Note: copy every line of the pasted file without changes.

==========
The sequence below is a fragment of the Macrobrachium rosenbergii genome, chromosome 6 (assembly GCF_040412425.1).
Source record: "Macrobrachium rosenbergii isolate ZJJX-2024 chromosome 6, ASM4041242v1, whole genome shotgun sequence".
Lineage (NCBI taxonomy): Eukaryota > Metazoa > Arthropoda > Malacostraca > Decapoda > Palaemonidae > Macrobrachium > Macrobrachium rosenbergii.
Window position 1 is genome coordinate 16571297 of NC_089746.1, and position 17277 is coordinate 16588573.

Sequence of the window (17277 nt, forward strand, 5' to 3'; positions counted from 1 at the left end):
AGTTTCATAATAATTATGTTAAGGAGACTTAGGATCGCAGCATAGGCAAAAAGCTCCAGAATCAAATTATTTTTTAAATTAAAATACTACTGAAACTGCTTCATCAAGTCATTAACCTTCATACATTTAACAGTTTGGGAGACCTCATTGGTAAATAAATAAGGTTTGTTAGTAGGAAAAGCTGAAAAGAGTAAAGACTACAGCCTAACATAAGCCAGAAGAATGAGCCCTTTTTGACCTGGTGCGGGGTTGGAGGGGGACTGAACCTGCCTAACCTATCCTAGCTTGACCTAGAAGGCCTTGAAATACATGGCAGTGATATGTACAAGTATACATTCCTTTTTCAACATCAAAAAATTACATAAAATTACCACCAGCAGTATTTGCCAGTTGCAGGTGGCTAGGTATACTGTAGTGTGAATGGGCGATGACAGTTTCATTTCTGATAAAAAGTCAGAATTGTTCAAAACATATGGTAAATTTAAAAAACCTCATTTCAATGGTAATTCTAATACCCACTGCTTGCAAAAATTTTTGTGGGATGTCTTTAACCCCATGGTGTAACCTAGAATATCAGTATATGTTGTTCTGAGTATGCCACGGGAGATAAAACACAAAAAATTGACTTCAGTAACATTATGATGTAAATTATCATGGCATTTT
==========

The sequence below is a fragment of the Macrobrachium rosenbergii genome, chromosome 6 (assembly GCF_040412425.1).
Source record: "Macrobrachium rosenbergii isolate ZJJX-2024 chromosome 6, ASM4041242v1, whole genome shotgun sequence".
Lineage (NCBI taxonomy): Eukaryota > Metazoa > Arthropoda > Malacostraca > Decapoda > Palaemonidae > Macrobrachium > Macrobrachium rosenbergii.
Window position 1 is genome coordinate 16571297 of NC_089746.1, and position 17277 is coordinate 16588573.

Sequence of the window (17277 nt, forward strand, 5' to 3'; positions counted from 1 at the left end):
AGTTTCATAATAATTATGTTAAGGAGACTTAGGATCGCAGCATAGGCAAAAAGCTCCAGAATCAAATTATTTTTTAAATTAAAATACTACTGAAACTGCTTCATCAAGTCATTAACCTTCATACATTTAACAGTTTGGGAGACCTCATTGGTAAATAAATAAGGTTTGTTAGTAGGAAAAGCTGAAAAGAGTAAAGACTACAGCCTAACATAAGCCAGAAGAATGAGCCCTTTTTGACCTGGTGCGGGGTTGGAGGGGGACTGAACCTGCCTAACCTATCCTAGCTTGACCTAGAAGGCCTTGAAATACATGGCAGTGATATGTACAAGTATACATTCCTTTTTCAACATCAAAAAATTACATAAAATTACCACCAGCAGTATTTGCCAGTTGCAGGTGGCTAGGTATACTGTAGTGTGAATGGGCGATGACAGTTTCATTTCTGATAAAAAGTCAGAATTGTTCAAAACATATGGTAAATTTAAAAAACCTCATTTCAATGGTAATTCTAATACCCACTGCTTGCAAAAATTTTTGTGGGATGTCTTTAACCCCATGGTGTAACCTAGAATATCAGTATATGTTGTTCTGAGTATGCCACGGGAGATAAAACACAAAAAATTGACTTCAGTAACATTATGATGTAAATTATCATGGCATTTT